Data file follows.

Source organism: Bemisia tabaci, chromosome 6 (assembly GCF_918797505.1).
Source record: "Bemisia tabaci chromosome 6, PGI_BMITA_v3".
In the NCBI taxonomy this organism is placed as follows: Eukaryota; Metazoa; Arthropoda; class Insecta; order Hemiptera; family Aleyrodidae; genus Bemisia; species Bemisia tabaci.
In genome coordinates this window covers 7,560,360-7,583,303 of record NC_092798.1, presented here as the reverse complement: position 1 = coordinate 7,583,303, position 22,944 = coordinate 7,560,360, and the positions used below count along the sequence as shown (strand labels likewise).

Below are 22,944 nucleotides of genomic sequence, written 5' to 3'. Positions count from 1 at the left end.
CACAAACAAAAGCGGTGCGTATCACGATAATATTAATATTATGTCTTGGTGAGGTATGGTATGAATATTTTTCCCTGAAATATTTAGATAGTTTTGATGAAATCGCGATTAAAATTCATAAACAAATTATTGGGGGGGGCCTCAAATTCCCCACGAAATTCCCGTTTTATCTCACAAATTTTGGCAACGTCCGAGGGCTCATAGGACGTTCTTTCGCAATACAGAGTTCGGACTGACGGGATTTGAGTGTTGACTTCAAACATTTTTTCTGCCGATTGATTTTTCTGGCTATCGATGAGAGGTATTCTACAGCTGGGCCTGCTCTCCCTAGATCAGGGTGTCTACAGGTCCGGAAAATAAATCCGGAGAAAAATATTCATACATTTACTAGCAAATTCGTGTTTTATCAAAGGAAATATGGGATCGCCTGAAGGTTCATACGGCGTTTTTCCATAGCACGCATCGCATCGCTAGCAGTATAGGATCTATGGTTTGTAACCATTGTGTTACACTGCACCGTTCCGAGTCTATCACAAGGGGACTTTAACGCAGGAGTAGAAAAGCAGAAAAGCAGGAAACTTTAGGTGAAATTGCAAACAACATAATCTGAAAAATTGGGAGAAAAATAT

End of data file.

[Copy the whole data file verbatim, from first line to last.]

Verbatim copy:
Source organism: Bemisia tabaci, chromosome 6 (assembly GCF_918797505.1).
Source record: "Bemisia tabaci chromosome 6, PGI_BMITA_v3".
In the NCBI taxonomy this organism is placed as follows: Eukaryota; Metazoa; Arthropoda; class Insecta; order Hemiptera; family Aleyrodidae; genus Bemisia; species Bemisia tabaci.
In genome coordinates this window covers 7,560,360-7,583,303 of record NC_092798.1, presented here as the reverse complement: position 1 = coordinate 7,583,303, position 22,944 = coordinate 7,560,360, and the positions used below count along the sequence as shown (strand labels likewise).

Below are 22,944 nucleotides of genomic sequence, written 5' to 3'. Positions count from 1 at the left end.
CACAAACAAAAGCGGTGCGTATCACGATAATATTAATATTATGTCTTGGTGAGGTATGGTATGAATATTTTTCCCTGAAATATTTAGATAGTTTTGATGAAATCGCGATTAAAATTCATAAACAAATTATTGGGGGGGGCCTCAAATTCCCCACGAAATTCCCGTTTTATCTCACAAATTTTGGCAACGTCCGAGGGCTCATAGGACGTTCTTTCGCAATACAGAGTTCGGACTGACGGGATTTGAGTGTTGACTTCAAACATTTTTTCTGCCGATTGATTTTTCTGGCTATCGATGAGAGGTATTCTACAGCTGGGCCTGCTCTCCCTAGATCAGGGTGTCTACAGGTCCGGAAAATAAATCCGGAGAAAAATATTCATACATTTACTAGCAAATTCGTGTTTTATCAAAGGAAATATGGGATCGCCTGAAGGTTCATACGGCGTTTTTCCATAGCACGCATCGCATCGCTAGCAGTATAGGATCTATGGTTTGTAACCATTGTGTTACACTGCACCGTTCCGAGTCTATCACAAGGGGACTTTAACGCAGGAGTAGAAAAGCAGAAAAGCAGGAAACTTTAGGTGAAATTGCAAACAACATAATCTGAAAAATTGGGAGAAAAATAT